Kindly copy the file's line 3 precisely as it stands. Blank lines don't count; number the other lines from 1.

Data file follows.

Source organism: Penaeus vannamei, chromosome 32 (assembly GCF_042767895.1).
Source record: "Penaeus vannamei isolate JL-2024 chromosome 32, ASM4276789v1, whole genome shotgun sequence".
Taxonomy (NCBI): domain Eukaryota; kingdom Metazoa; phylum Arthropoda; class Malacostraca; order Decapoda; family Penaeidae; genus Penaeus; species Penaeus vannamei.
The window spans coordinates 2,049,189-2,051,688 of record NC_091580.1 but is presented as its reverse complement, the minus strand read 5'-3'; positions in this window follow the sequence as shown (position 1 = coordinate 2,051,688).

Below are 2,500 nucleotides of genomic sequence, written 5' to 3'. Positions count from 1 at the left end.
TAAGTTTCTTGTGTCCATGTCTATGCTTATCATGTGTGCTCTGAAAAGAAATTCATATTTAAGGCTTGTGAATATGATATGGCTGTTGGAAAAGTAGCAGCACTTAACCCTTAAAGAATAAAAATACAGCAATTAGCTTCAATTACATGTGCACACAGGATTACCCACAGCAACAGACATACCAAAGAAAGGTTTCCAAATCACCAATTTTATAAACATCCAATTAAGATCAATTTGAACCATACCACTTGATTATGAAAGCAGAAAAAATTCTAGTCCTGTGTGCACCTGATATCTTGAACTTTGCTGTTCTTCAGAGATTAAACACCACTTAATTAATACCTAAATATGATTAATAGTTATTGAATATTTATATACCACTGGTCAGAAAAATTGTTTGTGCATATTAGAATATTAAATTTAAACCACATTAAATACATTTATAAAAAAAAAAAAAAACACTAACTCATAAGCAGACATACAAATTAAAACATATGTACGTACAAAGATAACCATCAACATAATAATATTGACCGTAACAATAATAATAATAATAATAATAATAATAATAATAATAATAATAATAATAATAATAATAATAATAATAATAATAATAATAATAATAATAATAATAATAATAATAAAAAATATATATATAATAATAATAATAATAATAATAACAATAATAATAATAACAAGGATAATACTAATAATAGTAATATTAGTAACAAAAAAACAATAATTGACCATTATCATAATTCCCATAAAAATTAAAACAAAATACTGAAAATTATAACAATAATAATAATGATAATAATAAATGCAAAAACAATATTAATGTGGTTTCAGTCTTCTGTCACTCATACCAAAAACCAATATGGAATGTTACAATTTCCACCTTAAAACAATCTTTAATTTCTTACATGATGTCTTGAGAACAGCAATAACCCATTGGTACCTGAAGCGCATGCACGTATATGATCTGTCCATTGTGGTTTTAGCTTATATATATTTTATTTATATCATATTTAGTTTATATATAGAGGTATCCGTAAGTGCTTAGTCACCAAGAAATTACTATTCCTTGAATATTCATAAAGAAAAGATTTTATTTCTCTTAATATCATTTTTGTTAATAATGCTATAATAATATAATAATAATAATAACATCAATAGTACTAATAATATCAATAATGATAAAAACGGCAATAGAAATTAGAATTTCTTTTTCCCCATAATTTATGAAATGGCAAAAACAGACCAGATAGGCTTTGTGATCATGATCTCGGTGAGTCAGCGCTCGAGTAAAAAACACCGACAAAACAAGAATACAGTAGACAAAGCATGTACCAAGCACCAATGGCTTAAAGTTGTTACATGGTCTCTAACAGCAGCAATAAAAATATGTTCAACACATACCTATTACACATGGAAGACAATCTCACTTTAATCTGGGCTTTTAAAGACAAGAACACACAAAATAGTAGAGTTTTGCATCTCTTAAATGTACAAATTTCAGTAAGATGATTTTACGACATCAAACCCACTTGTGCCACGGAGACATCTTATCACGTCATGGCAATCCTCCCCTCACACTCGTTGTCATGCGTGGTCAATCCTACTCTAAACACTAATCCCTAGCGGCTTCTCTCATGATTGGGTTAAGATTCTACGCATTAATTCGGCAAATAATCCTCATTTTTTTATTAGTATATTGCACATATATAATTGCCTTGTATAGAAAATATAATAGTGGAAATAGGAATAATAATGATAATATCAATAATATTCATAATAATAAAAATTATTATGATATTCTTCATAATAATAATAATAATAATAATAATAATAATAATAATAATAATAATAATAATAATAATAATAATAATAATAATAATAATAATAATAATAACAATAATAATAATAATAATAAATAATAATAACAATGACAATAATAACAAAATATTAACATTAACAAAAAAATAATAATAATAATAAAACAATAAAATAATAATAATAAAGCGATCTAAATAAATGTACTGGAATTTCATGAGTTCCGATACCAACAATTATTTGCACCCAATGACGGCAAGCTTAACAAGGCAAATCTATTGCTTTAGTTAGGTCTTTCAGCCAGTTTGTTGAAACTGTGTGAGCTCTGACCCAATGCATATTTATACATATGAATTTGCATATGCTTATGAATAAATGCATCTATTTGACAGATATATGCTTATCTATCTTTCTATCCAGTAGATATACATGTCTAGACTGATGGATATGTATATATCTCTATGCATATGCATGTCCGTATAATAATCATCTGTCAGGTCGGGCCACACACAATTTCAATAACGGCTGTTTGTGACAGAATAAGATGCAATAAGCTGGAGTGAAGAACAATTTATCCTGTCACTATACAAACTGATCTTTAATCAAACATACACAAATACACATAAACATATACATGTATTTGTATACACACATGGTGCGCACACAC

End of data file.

Taxonomy (NCBI): domain Eukaryota; kingdom Metazoa; phylum Arthropoda; class Malacostraca; order Decapoda; family Penaeidae; genus Penaeus; species Penaeus vannamei.